I have told many people that I might get round to doing a kit for Hunslet WD 4-6-0 but never a Baldwin as I don't like them and didn't think they would pay their way. Then I got a call from an American called Dylan Lambert who wanted a Bachmann chassis converted to go under a 3D printed Baldwin body. I was interested to see the body and duly stripped all the running gear off the Bachmann chassis and reinstalled it on one I 3D printed to fit his body. It was a success but didn't look right so we got into discussions about how to improve the body with a view to turning it into a kit. Below are 2 shots of the finished Bachmann chassis bash.
We decided that 2 versions would be required, a 2-6-2 for the US market and a 4-6-0 for WD modelers, fortunately the 2 used common parts for most body bits and I spent some time locating the differences. Dylan extended the rather short boiler and tanks and added all the rivet detail and beading. The chunky panels were slimmed down a bit and we decided that there would have to be 2 boilers as the fittings are different and 2 footplates as the 4-6-0 cab sits 13 inches further forward. The body will be printed in sections which will be used as masters for resin castings, these include boiler, tanks, cab, bunker, cab footplate and roof which are glued together and detailed with brass castings and wire etc. There are slots for Kadee couplings and room for weight, DCC and sound. Below are two 3D renderings of the 4-6-0 showing the detail so far.
Meanwhile I have been working on the frame design. It turns out that the only common parts on the chassis are cylinders and wheels, everything else was bespoke for each one. The sketch shows the frame layers and overlays which will be 1.2mm thick when assembled. They will be buildable to 16.5, 14 or 12mm but the 12mm option may need a different gearbox as my geared motors won't fit between frames that thick. There will be even more overlays for the spring and compensation lever detail which is prominent on the prototype.
Its early days yet but I am hoping to get this project finished this year and the final product will be a full kit of either the 10-12-D 4-6-0 or the 10-12 1/4-D 2-6-2 in 12, 14 or 16.5mm gauges. Anyone know who chose to give the 2-6-2 a model number as silly as 10-12 1/4-D?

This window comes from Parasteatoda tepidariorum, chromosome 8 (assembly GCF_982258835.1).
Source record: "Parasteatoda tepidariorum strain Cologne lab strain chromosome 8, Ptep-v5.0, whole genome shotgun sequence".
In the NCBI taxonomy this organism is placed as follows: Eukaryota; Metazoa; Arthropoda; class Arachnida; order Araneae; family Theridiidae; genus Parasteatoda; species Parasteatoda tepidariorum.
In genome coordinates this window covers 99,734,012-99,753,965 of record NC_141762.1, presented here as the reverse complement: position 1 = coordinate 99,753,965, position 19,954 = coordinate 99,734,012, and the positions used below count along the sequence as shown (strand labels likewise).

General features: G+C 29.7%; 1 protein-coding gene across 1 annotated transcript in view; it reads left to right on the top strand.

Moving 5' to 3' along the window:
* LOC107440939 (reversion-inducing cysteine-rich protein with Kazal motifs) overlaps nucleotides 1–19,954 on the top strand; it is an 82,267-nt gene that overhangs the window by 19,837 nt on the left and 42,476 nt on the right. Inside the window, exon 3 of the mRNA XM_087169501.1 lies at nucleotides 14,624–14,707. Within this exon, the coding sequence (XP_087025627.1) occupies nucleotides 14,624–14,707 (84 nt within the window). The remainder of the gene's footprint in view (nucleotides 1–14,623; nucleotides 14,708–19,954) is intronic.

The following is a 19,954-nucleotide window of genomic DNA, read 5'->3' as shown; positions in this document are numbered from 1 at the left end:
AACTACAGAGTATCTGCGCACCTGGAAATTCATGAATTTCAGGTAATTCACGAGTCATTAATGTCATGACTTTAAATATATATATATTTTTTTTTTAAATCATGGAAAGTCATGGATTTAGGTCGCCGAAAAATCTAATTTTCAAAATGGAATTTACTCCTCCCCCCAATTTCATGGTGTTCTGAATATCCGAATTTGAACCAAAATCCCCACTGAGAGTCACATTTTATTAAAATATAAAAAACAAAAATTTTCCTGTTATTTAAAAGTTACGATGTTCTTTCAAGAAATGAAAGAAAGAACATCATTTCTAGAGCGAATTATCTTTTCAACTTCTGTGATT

Due to the sudden release of Bachmann's 2-6-2 Baldwin, mine will be on hold until I see how the Bachmann one does. Its a nice looking model but has no valve gear, is very expensive and is 1/4" scale. The Americans will buy it but it might not be so popular in Europe except for those modelling in 1/4" scale. The 4-6-0 will go ahead later this year when I have the time.
Sorry to anyone hoping for a US style bar frame 2-6-2 chassis, with or without the body parts, but it would be pointless to go ahead with it as sales would be poor. I might revisit the matter later if there is demand.
It has been pointed out to me that my Barclay chassis which is 7mm or 1:43 scale will actually make quite a good chassis for an O&K tank loco or similar in 1:35 scale. Well, I didn't see that one coming but in 16.5mm form it certainly will. I will have to try it myself.
I bought an unknown vertical boiler loco body thought to be 1/35th scale on Ebay, it turned out to be a 7mm scale ETNA by Smallbrook Studios. Rather than use a Smokey Joe chassis, I printed one to fit and used my larger geared motor, 16mm spoked wheels and rods and cranks borrowed from one of my Pecketts. The result was surprisingly good, except that its more suited to 1/35th or 1/32nd scale. Its sort of an adaption of a De Winton but much bigger to fit the Hornby chassis.
If anyone has an Etna that they would like to use for whatever scale but need a better chassis, I can build these to order. You get Scalelink 16mm spokedwheels and around 140:1 gearing with an N20 motor. The drive is smooth and silent and very good at slow speeds. Email for a price.